Wednesday, November 5, 2008


Missouri voters passed Proposition B, which establishes the Missouri Quality Home Care Council. The council will be granted the authority to recommend standards and wage rates for home-care workers and recruit more people to the field.

Home-care attendants are currently regulated by both the Department of Health and the Department of Social Services. Under the proposition, a sole statewide bargaining agent will be created by a majority vote of home-care workers. Although home-care attendants will be able to collectively bargain, the proposition bans them from striking.

Critics called the measure an attempt to unionize home health-care workers. "We're taking a group of people and turning them over to a private group. It's bad business," said Mary Shantz, executive director of the Missouri Alliance for Home Care.

According to an interview with The Associated Press, the Missouri Chamber of Commerce and Industry has questioned the initiative, though it said it is still evaluating how to respond to it. The chamber said in a statement that the proposal would allow unionization if 10 percent of the workers expressed a desire to organize, well below the 30 percent generally required to vote for unionizing.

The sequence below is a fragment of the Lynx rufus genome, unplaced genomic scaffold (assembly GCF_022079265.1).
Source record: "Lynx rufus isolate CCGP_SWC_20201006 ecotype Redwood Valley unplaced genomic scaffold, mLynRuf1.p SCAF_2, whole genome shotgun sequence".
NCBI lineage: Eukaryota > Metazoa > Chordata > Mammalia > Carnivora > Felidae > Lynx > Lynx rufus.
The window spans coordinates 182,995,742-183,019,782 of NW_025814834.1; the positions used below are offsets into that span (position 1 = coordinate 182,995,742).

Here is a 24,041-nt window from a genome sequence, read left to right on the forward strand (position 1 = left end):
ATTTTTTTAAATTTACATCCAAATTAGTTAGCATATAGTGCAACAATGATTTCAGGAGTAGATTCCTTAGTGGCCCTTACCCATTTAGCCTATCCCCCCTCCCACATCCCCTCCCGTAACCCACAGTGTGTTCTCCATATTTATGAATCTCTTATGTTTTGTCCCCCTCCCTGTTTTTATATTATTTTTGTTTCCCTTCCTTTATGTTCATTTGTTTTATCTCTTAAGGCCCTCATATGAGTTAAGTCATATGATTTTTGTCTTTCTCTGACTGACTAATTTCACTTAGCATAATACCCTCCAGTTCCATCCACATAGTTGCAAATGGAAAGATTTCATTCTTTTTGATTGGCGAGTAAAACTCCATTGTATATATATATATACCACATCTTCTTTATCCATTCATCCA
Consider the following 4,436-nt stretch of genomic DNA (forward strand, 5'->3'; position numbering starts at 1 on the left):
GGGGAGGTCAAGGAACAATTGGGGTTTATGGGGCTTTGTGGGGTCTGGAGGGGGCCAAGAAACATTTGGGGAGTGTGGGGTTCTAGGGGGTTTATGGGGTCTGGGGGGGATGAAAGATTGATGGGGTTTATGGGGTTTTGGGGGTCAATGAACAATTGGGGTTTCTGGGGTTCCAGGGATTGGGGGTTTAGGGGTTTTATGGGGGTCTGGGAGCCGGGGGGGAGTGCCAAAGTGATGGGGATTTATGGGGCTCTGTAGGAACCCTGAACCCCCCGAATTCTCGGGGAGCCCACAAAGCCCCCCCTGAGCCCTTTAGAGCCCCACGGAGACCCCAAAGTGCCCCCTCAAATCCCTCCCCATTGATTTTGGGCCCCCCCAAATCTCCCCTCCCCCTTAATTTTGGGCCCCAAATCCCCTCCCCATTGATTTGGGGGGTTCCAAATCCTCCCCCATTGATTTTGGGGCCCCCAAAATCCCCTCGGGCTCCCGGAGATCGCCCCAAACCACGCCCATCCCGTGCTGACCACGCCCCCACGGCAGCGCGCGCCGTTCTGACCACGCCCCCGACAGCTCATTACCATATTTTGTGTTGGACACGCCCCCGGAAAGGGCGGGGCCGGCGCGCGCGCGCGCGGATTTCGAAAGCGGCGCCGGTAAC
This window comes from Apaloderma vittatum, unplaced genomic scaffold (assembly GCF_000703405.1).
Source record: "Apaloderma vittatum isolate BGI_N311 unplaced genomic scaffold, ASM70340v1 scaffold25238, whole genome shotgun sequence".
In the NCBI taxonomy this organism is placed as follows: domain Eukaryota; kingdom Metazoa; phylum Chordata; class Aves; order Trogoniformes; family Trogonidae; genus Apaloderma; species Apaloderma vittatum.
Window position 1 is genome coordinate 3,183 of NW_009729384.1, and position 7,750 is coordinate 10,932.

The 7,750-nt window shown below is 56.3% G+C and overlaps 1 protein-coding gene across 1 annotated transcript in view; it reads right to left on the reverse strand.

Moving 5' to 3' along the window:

The chamber said it wants voters to be aware that "a seemingly innocent November ballot initiative contains potentially harmful language that could greatly increase health-care costs for the state and private providers."

Proponents see the proposition as a way to get better working conditions for home-care attendants. Richard Blakley, executive director of the Disabled Citizens Alliance for Independence, said "the point is to have someone to bargain with the state. We're looking for a mechanism to help get higher wages."

The Missouri Quality Home Care Council will consist of 11 members appointed by the governor, five from the Department of Health and Senior Services, the Missouri Centers for Independent Living, and the governor's advisory councils on aging and disabilities.

The other six are people who have used home-care services from Consumer Directed Services. A ballot summary estimates the cost of the council at $510,560 a year.


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